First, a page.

In the air, puffins are surprisingly fleet flyers. By flapping their wings up to 400 times per minute they can reach speeds of 55 miles (88 kilometers) an hour.
Atlantic puffins land on North Atlantic seacoasts and islands to form breeding colonies each spring and summer. Iceland is the breeding home of perhaps 60 percent of the world's Atlantic puffins. The birds often select precipitous, rocky cliff tops to build their nests, which they line with feathers or grass. Females lay a single egg, and both parents take turns incubating it. When a chick hatches, its parents take turns feeding it by carrying small fish back to the nest in their relatively spacious bills. Puffin couples often reunite at the same burrow site each year. It is unclear how these birds navigate back to their home grounds. They may use visual reference points, smells, sounds, the Earth's magnetic fields—or perhaps even the stars.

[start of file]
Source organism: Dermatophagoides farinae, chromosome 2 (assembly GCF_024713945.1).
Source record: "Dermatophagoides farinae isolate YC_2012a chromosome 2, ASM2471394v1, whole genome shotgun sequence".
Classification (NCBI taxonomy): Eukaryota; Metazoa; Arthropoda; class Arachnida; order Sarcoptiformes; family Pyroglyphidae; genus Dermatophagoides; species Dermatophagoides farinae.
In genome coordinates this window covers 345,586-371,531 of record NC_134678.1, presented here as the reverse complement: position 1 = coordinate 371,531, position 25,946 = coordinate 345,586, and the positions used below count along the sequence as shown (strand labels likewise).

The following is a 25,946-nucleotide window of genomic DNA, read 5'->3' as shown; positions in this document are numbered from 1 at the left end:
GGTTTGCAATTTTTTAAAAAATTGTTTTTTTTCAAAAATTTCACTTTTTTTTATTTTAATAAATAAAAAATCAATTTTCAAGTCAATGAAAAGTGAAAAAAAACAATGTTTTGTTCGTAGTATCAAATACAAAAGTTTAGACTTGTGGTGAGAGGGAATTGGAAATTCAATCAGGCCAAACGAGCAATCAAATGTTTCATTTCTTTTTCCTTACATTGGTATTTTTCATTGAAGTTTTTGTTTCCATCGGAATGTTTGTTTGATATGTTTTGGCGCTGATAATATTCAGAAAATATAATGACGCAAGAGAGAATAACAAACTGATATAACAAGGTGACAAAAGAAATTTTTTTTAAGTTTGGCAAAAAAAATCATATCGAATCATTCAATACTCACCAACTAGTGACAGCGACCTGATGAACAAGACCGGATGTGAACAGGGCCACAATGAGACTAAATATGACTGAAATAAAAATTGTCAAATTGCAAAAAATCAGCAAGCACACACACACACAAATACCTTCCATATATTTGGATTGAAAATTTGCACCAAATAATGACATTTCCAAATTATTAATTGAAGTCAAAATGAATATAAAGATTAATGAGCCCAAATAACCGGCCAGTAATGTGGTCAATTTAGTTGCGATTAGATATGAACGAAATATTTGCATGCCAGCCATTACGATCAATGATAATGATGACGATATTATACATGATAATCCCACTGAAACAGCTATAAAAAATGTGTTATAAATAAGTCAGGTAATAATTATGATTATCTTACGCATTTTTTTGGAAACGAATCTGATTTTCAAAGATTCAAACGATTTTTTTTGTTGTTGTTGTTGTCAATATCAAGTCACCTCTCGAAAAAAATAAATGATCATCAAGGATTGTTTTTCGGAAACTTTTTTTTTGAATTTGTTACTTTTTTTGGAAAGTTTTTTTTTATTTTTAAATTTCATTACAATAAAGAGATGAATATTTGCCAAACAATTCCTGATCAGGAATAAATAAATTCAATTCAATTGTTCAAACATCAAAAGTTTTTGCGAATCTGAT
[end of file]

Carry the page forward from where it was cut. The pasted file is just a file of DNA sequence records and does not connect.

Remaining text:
Assateague's wild horses are well known, even to many people who have never been to the island. The "wild" horses on Assateague are actually feral animals, meaning that they are descendants of domestic animals that have reverted to a wild state. Horses tough enough to survive the scorching heat, abundant mosquitoes, stormy weather and poor quality food found on this remote, windswept barrier island have formed a unique wild horse society. Enjoy their beauty from a distance, and you can help make sure these extraordinary wild horses will continue to thrive on Assateague Island.Local folklore describes the Assateague horses as survivors of a shipwreck off the Virginia coast. While this dramatic tale of struggle and survival is popular, there are no records yet that confirm it. The most plausible explanation is that they are the descendants of horses that were brought to barrier islands like Assateague in the late 17th century by mainland owners to avoid fencing laws and taxation of livestock.The horses are split into two main herds, one on the Virginia side and one on the Maryland side of Assateague. They are separated by a fence at the Virginia/Maryland State line. These herds have divided themselves into bands of two to twelve animals and each band occupies a home range. The National Park Service manages the Maryland herd. The Chincoteague Volunteer Fire Company owns and manages the Virginia herd, which is allowed to graze on Chincoteague National Wildlife Refuge, through a special use permit issued by the U.S. Fish and Wildlife Service. The permit restricts the size of the herd to approximately 150 adult animals in order to protect the other natural resources of the wildlife refuge. It is the Virginia herd which is often referred to as the "Chincoteague" ponies.Many visitors first learn about the Assateague horses from Marguerite Henry's famous book Misty of Chincoteague. The story takes place during a traditional Chincoteague festival called "Pony Penning.'' On the last Wednesday of July, the Virginia herd of horses is rounded up and swum from Assateague Island to nearby Chincoteage Island. On the following day most of the young foals are auctioned off. Proceeds from the sale benefit the Chincoteague Volunteer Fire Department.Assateague's horses are beautiful, tough, and wild. They have learned to survive in a harsh environment. Feeding and/or petting them is detrimental to both visitors and horses. Horses can get sick from human food. Those that learn to come up to the road to beg for food are often hit and killed by cars. Visitors are kicked, bitten and knocked down every year as a direct result of getting too close to the wild horses. Treating wild horses like tame animals takes away the wildness that makes them special. Protect your family by respecting theirs. Give the horses the space they need to be wild.There are few places in the United States where you can view wild horses. Due to their complex social structure the Assateague horses display a wide range of unique behaviors. Take advantage of the opportunity to view these horses in a natural habitat. With careful management, the wild horses will continue to thrive on Assateague Island and provide enjoyment to thousands of nature enthusiasts, photographers, and people who just love horses!